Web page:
By Dennis Abrams
Writing for the academic journal Sino-NK, Benoit Berthelier examined the science fiction and fantasy output of Pyongyang in a piece entitled “From Pyongyang to Mars: Sci-fi, Genre, and Literary Value in North Korea.”
In it, Berthelier notes that while science fiction first emerged in North Korea in the mid 1950s with the translation of short stories by Soviet writers; it wasn’t really until the mid 1960s that North Korean authors, influenced not just by the Soviets but by early sci-fi writers such as H.G. Wells and Jules Verne published their own first stories (albeit infrequently), mostly in youth magazines.
But that all changed in October of 1988, when Kim Jong-Il called in a speech for the “development of science fiction on a larger scale,” and writers, quite naturally, responded to his call. Authors took him at his word, telling stories of space travel and immortality and exploration – subjects and settings that pushed for the first time well beyond the borders (both geographic and artistic) of North Korea.
It is interesting, to note, that while space operas and both utopian and dystopian themes are common in “Western” sci-fi, the North Korean version focuses on “the potential developments of applied science and technology.” Particular attention is paid both to the process of scientific development as well as the conditions that make such innovation possible. And, as Berthelier notes, perhaps unsurprisingly, “Family or love relations sacrificed for the pursuit of scientific truth are common clichés of both literature and film (such as in the 2007 movie The Schoolgirl’s Diary), just like the image of a worker spending nights after nights trying to improve his factory’s machinery. But in each case, while the actually process of research is mentioned it is hardly ever described. Science is not the object of the story but works more as a kind of plot device through which traditional matters such as family values or devotion to the country can be addressed.”
“From its early stages on, science-fiction had been a children’s genre, appearing in youth periodicals such as Adong Munhak (Children’s Literature); or in anthologies published by the children’s book publisher Keumseong Cheongnyeon Chulpansa (Keumseong Children’s Publishing House). The characteristics of the adult genre, however, started to evolve in the early 1990s as writers stepped beyond the realms of children’s literature. Adult sci-fi stories started to incorporate elements of mystery fiction (churi soseol) and become more plot-driven with suspense, twists and “whodunit” narratives. Most stories began with a startling event – a bomb planted on a plane (Lee Keum-cheol’s Change of Course), a high-ranking politician blackmailing the hero’s family (Eom Ho Sam’s Way Out), a mysterious flying object in space (Lee Cheol-man’s Explosive Report) – followed by a series of peripeteias involving spies, gangsters, imperialist conspiracies and scientific gadgetry. The international and exotic settings of these works give writers greater freedom in the depiction of criminality and violence, from murder to drug trafficking, sexual abuse, or cyber warfare. This in turn allows for a level of action as well as a variety of characters and villains (such as sea pirates or hackers) otherwise unheard of in the country’s literary tradition. But while all of this certainly makes for pleasant entertainment, the violence is never gratuitous: it stresses the cruelty of the enemies of the North Korean hero and its foreign allies in order to [emphasize] the broader political message delivered by each story.”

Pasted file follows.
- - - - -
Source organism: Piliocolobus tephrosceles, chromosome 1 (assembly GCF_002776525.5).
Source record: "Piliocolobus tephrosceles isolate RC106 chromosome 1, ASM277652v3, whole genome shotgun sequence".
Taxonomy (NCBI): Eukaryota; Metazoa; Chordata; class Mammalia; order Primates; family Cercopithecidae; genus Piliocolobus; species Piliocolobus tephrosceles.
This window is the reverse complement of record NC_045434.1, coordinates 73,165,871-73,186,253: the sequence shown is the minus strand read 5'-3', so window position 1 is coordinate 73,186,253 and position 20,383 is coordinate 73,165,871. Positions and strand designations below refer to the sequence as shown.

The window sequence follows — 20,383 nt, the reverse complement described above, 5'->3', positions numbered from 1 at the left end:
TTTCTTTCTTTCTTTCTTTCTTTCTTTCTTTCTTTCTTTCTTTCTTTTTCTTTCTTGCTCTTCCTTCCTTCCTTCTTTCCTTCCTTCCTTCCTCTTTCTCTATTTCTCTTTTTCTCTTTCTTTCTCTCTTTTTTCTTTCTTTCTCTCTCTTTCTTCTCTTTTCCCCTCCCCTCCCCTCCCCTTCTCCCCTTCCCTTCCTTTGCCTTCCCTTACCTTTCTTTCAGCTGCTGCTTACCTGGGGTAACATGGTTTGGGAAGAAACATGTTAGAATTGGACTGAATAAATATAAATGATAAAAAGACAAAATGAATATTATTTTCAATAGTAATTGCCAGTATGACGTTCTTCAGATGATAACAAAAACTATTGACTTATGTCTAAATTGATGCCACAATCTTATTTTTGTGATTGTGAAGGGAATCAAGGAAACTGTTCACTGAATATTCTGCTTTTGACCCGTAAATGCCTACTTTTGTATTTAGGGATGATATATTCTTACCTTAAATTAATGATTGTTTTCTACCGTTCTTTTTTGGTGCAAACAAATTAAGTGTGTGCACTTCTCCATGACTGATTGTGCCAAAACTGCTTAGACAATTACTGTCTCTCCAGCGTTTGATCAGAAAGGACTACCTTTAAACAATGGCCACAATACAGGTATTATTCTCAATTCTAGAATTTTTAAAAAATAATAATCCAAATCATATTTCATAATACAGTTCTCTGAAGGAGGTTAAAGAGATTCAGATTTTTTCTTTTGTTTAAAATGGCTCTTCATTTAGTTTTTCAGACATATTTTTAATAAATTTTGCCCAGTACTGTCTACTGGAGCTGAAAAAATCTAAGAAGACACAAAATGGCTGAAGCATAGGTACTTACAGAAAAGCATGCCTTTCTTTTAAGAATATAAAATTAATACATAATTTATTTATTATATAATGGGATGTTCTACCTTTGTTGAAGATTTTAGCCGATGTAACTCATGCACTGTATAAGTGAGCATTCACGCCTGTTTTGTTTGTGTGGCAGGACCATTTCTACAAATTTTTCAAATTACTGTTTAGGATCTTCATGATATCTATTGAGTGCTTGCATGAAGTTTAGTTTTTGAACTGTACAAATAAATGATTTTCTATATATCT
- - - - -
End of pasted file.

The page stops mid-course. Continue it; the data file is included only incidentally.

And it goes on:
But where on the “literary food-chain” does the North Korean sci-fi writer sit? Berthelier says that the writer Tatiana Gabroussenko has written that while North Korean writers might not enjoy the same status as their former Soviet colleagues, there are still ways for them to be recognized and praised for their achievements, such as the type of publication in which the author’s works are published.
Even so, while recent science fiction works have received strong reviews and appeared in the major literary magazine Choseon Munhak, they still seem to lack the prestige of so-called “regular” fiction. For example, Berthelier points out that the yearly Chosun Arts and Literature Yearbook, which publishers a yearly list of the most “noteworthy works of fiction, has never singled a work of science-fiction, whether for adults or children, in its annual ranking.”
Why is this? The works that make it on the list tend to be either biographical depictions of North Korea’s leaders or stories of their accomplishments – literary prestige is in direct correlation with “the glorification of the leaders.” And, “as the North Korean definition of sci-fi makes it a necessarily futuristic genre, the historical themes that are crucial to institutional and political recognition remain out of its reach.”
To read this fascinating piece in its entirety, click here.